AMC were able to sell over 10,000 Marlins in the model’s first year. That is, before competition heated up for the unique car. 1966 saw the introduction of the Mercury Cougar, Ford’s luxury variant of the Mustang, and the all-new Dodge Charger, a similarly classed mid-size car with more horsepower. The Marlin now had direct competition and the frugal perception of the Rambler brand wasn’t helping keep the car competitive. AMC made the choice to scrap the Rambler name and transition to AMC for 1966.
The 1966 AMC Marlin removed all Rambler badging from the vehicle and added an electronic tachometer to the dashboard. AMC cut the price and provided more options to customers to keep the model afloat, but the Marlin still suffered in sales. They sold over 4,500 models in 1966 before deciding to move on to the next generation of their premier fastback.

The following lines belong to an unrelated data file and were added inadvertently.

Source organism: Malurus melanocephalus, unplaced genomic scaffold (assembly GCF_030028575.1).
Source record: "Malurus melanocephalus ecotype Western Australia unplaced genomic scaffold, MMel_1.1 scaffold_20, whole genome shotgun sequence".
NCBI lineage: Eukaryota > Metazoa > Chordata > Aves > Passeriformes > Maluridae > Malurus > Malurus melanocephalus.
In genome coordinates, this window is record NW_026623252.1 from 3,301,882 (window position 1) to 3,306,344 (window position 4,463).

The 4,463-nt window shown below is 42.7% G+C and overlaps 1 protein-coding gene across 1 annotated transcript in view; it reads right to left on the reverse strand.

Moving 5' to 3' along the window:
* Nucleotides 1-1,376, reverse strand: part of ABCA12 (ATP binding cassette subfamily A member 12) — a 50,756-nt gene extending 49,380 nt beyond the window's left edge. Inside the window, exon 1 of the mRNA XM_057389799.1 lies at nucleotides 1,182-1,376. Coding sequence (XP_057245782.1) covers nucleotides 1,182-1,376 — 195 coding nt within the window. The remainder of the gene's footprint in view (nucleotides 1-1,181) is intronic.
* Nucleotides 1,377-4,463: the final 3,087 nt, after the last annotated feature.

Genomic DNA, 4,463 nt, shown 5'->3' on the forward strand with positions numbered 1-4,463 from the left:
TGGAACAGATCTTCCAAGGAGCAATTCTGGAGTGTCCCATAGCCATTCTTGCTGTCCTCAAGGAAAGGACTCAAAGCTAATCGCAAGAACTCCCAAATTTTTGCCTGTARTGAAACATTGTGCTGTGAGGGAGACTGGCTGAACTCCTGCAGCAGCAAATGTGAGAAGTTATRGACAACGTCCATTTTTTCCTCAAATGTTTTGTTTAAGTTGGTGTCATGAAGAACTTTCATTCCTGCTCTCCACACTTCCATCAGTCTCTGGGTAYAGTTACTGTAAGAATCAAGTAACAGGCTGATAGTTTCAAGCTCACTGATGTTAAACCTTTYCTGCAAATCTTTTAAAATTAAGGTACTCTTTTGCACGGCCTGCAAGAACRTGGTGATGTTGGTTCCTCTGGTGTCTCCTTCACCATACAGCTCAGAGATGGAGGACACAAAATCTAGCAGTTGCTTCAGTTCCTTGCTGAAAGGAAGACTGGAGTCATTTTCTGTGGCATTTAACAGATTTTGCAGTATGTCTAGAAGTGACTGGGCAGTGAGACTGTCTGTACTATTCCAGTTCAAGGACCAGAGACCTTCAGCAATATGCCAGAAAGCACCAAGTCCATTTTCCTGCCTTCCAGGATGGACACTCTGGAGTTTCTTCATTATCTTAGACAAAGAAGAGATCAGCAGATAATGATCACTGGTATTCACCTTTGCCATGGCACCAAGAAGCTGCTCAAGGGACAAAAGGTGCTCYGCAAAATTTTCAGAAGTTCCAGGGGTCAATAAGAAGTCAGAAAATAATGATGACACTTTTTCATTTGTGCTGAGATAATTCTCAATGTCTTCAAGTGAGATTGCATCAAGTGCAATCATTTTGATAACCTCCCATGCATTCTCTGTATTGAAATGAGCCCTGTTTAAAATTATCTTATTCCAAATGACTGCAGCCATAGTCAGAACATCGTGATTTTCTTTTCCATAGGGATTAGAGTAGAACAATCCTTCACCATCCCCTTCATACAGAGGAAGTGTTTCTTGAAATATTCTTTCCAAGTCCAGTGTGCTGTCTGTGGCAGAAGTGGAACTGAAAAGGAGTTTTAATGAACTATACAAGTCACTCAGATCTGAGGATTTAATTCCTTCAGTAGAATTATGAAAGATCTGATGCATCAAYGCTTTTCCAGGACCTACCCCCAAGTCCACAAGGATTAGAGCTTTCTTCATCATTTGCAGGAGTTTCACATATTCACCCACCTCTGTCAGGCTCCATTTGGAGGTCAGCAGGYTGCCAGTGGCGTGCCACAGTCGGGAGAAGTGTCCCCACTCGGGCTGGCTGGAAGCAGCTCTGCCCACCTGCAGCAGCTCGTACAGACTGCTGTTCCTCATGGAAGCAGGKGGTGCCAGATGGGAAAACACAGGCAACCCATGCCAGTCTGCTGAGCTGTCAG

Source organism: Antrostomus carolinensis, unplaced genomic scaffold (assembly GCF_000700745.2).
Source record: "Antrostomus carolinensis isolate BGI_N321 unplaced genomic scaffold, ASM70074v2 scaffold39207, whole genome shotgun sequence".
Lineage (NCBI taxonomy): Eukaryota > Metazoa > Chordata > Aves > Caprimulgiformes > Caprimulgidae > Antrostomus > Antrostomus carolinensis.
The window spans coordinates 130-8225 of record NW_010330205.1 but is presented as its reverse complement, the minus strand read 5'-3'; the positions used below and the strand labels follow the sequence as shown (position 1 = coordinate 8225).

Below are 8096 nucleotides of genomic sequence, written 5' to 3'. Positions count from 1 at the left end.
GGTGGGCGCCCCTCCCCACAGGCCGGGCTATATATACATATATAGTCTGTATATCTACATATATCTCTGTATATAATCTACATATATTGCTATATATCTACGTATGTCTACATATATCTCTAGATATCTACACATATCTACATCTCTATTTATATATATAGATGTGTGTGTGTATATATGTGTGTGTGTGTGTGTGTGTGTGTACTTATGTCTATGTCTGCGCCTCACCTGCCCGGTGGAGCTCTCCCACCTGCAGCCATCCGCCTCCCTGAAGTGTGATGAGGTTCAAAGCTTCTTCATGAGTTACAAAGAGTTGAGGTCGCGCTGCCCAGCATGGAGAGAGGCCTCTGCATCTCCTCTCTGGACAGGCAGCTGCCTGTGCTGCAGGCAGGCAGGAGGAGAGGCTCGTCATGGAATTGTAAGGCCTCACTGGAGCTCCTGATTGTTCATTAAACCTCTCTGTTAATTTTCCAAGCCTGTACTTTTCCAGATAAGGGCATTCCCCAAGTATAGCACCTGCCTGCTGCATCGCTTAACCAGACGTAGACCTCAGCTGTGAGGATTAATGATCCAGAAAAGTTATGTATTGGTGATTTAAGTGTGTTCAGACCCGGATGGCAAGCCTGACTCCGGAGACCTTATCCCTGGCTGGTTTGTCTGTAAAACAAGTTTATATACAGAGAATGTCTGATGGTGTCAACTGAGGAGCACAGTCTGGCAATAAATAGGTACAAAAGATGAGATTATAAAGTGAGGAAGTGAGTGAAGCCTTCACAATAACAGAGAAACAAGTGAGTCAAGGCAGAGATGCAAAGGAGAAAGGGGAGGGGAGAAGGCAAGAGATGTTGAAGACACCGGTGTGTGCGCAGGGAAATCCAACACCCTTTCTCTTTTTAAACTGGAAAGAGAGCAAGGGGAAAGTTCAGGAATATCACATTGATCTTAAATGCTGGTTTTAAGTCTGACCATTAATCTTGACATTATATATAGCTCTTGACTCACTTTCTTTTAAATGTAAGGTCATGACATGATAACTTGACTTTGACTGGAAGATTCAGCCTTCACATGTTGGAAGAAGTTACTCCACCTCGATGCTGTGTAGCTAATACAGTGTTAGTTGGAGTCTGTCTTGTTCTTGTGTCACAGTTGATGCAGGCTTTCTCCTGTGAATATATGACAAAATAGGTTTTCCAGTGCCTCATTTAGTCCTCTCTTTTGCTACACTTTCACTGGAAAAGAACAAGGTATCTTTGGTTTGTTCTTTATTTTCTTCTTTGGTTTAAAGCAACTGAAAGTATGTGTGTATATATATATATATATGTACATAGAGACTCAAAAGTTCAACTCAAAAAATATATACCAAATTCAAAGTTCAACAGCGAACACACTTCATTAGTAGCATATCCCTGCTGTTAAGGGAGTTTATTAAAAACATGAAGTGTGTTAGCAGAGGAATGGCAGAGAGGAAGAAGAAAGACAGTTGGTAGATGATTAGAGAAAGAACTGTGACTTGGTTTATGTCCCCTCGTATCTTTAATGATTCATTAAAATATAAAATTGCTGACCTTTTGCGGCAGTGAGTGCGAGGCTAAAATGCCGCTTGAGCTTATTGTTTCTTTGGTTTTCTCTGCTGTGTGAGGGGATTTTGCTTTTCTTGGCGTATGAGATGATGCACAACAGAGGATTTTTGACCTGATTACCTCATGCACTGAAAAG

For 1967, AMC introduced the second generation of the AMC Marlin. The fastback now resided on the same platform that underpinned the AMC Ambassador making the Marlin six and a half inches longer and about two inches wider. Most of that length went towards the front, giving the AMC Marlin a longer hood. The front facia of the Marlin also matched the Ambassador while the rear looked virtually the same as the prior generation with the exception of chrome trim running along the top of the rear fenders.
AMC still provided an inline-6 for the Marlin, although a vast majority of sales came fitted with one of the new V8 engines. AMC offered a 290 CID 2-barrel V8, a 343 CID 2-barrel V8, or a high-compression 343 CID 4-barrel V8 that came with a dual exhaust. The 343 4-barrel was able to make 280 horsepower which was on par with the Dodge Charger and its 383 CID 6.3L V8 at the time, but it had nothing on Dodge’s 426 Hemi or 440 Magnum.